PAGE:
Outlandish speedster concept demonstrates what can be done with electrified cars, with EVs, hybrids and range extenders on the way
The speedster concept, powered by an electrified powertrain, signposts Infiniti’s intentions to be an electric-only brand from 2021, adopting a variety of powertrains developed under parent company Nissan. It’s the second retro-inspired concept after the Prototype 9, which evoked Formula 1 racers of the past.
It’s a roofless single-seater, with the motor at the rear and cooled by large vents behind the driver’s seat and where the passenger seat would be. Only the driver’s seat, four-point harness, pedals and smaller diameter steering wheel adorn the interior. Steering by wire eliminates the need for a steering column; instead, the wheel is fixed to carbonfibre struts that emerge directly out of the car’s bodywork. Its design builds on that of the Q Inspiration concept saloon, which was revealed at the Detroit motor show earlier this year.
The Prototype 10’s simplicity reflects the flexibility available when designing cars with electrified powertrains, says the brand’s new executive design director, Karim Habib. The car will never make production, however, given the tiny market for single-seat track cars and Infiniti’s relatively low sales in Europe, but the brand’s future range of sports cars, saloons and SUVs will be made using the car’s design language, with different electrified powertrains depending on the model.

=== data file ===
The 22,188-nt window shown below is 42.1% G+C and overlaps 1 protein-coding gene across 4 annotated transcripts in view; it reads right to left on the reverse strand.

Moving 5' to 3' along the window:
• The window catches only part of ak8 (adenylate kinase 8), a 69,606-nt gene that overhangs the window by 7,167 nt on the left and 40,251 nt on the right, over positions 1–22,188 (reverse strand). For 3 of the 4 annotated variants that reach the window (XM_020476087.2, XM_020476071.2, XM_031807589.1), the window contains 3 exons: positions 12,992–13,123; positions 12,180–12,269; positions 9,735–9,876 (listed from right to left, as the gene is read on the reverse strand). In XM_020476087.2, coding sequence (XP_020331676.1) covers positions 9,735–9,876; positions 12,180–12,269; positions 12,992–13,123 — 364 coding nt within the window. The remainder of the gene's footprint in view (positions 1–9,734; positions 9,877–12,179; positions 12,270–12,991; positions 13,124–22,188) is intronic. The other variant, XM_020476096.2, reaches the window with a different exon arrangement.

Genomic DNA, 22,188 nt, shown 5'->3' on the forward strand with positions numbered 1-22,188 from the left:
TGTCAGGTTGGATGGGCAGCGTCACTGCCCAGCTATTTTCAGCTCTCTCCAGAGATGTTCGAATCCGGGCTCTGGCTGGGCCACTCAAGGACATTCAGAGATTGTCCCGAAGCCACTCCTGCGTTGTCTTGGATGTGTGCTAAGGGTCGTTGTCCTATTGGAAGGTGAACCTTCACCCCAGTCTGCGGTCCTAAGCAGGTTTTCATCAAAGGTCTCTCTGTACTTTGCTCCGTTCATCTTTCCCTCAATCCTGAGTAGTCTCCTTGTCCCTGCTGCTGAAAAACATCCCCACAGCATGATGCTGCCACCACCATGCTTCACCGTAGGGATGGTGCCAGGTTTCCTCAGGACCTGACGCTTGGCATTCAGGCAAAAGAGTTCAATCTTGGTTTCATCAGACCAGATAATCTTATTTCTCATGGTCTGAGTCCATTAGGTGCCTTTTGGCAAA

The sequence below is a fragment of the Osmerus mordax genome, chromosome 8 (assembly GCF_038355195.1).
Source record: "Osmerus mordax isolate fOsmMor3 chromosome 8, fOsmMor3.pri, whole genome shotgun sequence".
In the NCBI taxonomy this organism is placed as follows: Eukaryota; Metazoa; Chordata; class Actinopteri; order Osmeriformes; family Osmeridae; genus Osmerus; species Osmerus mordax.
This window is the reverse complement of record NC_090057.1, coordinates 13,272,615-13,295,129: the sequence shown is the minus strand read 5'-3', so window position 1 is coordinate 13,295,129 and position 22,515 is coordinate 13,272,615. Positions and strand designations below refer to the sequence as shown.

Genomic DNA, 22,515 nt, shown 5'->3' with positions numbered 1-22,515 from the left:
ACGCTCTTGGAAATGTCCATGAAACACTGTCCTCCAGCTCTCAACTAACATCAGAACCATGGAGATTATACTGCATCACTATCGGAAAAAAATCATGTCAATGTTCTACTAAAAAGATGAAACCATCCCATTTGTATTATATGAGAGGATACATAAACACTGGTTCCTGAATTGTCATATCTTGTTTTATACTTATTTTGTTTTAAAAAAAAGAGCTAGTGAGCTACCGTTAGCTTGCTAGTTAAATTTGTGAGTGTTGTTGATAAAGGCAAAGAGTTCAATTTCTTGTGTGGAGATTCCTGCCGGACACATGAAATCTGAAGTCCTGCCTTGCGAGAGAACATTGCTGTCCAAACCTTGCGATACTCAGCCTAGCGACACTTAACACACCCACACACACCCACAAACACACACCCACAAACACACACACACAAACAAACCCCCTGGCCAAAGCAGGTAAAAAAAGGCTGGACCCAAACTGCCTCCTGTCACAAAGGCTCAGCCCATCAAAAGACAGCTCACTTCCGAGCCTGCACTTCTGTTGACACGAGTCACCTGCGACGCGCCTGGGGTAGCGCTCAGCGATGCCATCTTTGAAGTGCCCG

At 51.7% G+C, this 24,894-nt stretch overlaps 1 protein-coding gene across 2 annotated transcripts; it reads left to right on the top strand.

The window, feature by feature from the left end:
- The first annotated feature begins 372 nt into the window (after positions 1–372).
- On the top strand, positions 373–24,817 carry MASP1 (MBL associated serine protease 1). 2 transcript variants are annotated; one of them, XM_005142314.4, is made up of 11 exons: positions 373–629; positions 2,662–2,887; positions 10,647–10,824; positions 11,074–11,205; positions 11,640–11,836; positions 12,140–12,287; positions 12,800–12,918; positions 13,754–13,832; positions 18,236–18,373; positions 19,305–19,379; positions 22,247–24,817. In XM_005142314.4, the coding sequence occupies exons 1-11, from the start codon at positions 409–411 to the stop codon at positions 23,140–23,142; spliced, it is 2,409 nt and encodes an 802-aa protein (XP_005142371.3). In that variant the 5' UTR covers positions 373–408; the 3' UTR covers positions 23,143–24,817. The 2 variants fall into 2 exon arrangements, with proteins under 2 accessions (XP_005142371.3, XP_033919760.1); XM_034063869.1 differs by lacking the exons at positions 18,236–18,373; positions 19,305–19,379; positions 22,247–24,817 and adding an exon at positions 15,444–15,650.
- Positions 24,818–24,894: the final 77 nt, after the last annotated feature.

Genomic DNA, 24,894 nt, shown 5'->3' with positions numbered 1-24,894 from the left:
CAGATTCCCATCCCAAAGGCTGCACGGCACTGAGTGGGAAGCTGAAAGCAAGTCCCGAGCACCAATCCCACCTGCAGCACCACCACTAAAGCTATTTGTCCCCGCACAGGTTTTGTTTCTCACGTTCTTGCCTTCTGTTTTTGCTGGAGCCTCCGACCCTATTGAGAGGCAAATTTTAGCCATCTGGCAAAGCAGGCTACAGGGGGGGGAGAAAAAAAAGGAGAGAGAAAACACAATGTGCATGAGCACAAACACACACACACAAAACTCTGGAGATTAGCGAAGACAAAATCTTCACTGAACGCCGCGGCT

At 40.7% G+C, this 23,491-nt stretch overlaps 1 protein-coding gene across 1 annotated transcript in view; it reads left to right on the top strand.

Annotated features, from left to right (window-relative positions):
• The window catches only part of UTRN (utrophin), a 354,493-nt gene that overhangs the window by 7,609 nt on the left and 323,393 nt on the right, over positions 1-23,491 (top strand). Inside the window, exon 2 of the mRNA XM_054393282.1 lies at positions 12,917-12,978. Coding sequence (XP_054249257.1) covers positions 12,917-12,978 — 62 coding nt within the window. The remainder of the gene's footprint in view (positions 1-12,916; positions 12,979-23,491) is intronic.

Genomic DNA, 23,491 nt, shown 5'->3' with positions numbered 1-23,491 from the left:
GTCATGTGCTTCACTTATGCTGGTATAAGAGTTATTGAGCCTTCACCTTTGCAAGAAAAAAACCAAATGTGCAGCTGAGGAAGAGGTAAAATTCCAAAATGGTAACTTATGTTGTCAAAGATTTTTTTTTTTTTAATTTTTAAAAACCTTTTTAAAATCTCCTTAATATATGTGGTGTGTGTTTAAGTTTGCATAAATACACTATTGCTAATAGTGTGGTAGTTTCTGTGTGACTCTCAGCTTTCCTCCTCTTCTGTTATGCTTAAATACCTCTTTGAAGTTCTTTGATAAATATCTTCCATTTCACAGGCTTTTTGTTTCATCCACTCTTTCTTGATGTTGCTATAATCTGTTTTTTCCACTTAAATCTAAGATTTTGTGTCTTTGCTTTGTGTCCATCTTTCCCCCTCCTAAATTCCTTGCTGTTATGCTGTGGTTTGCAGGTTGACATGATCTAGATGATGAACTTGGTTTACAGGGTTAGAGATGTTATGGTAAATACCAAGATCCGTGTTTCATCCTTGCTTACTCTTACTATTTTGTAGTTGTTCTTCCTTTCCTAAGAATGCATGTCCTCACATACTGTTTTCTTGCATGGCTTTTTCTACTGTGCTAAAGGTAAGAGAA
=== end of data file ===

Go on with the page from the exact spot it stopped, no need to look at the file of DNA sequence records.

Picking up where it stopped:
Pure-electric cars will be made, as will range extender-equipped ones designed for longer journeys; no external charger is needed and all the power is generated by the petrol range extender, developed by Nissan as the e-Power system. Performance hybrids are also on the way, capitalising on the performance benefits of plug-in hybrid systems. An electric four-wheel drive system is confirmed for eventual production. These will all sit inside flat-floored modular architecture to boost packaging benefits, which will be introduced on its electrified cars in 2021.
The car’s design, which draws heavily from early California speedsters of the mid-20th century, was overseen by Infiniti’s design centre in Kanagawa, designed virtually in the UK and built in the US. Under development, the car’s simple shape and the fact that only the driver’s head can be seen when sitting behind the wheel led the development team to dub the car ‘The Bathtub’. The driver’s seat was mounted as low as possible to keep the car’s centre of gravity close to the ground.
Infiniti’s renewed ethos means that its cars will be designed to have better driving dynamics than current models, as well as being more powerful and efficient as the brand makes the most of the performance benefits of electric power. Habib said: “The Prototype 10 echoes the layout and design of early speedsters. This period saw the creation of some of the most evocative car designs of all time, where power was celebrated through high-powered single-seat competition cars, were characterised by the simple love of driving.”